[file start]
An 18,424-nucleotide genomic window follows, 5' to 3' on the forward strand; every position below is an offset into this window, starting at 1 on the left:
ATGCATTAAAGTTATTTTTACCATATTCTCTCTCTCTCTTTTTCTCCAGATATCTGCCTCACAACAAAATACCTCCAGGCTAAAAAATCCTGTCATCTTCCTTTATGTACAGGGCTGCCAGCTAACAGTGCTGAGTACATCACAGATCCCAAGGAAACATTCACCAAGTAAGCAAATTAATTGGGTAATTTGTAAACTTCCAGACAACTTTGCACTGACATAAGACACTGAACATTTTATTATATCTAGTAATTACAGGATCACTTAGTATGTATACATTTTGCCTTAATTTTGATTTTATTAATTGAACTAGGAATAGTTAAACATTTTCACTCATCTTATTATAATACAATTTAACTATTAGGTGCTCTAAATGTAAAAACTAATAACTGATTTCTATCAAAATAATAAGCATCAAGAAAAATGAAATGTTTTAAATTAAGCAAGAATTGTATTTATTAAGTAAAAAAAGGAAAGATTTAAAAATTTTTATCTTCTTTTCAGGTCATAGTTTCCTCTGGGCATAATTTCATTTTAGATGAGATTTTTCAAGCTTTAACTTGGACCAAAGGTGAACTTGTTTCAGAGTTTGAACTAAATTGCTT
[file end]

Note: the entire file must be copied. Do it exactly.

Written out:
An 18,424-nucleotide genomic window follows, 5' to 3' on the forward strand; every position below is an offset into this window, starting at 1 on the left:
ATGCATTAAAGTTATTTTTACCATATTCTCTCTCTCTCTTTTTCTCCAGATATCTGCCTCACAACAAAATACCTCCAGGCTAAAAAATCCTGTCATCTTCCTTTATGTACAGGGCTGCCAGCTAACAGTGCTGAGTACATCACAGATCCCAAGGAAACATTCACCAAGTAAGCAAATTAATTGGGTAATTTGTAAACTTCCAGACAACTTTGCACTGACATAAGACACTGAACATTTTATTATATCTAGTAATTACAGGATCACTTAGTATGTATACATTTTGCCTTAATTTTGATTTTATTAATTGAACTAGGAATAGTTAAACATTTTCACTCATCTTATTATAATACAATTTAACTATTAGGTGCTCTAAATGTAAAAACTAATAACTGATTTCTATCAAAATAATAAGCATCAAGAAAAATGAAATGTTTTAAATTAAGCAAGAATTGTATTTATTAAGTAAAAAAAGGAAAGATTTAAAAATTTTTATCTTCTTTTCAGGTCATAGTTTCCTCTGGGCATAATTTCATTTTAGATGAGATTTTTCAAGCTTTAACTTGGACCAAAGGTGAACTTGTTTCAGAGTTTGAACTAAATTGCTT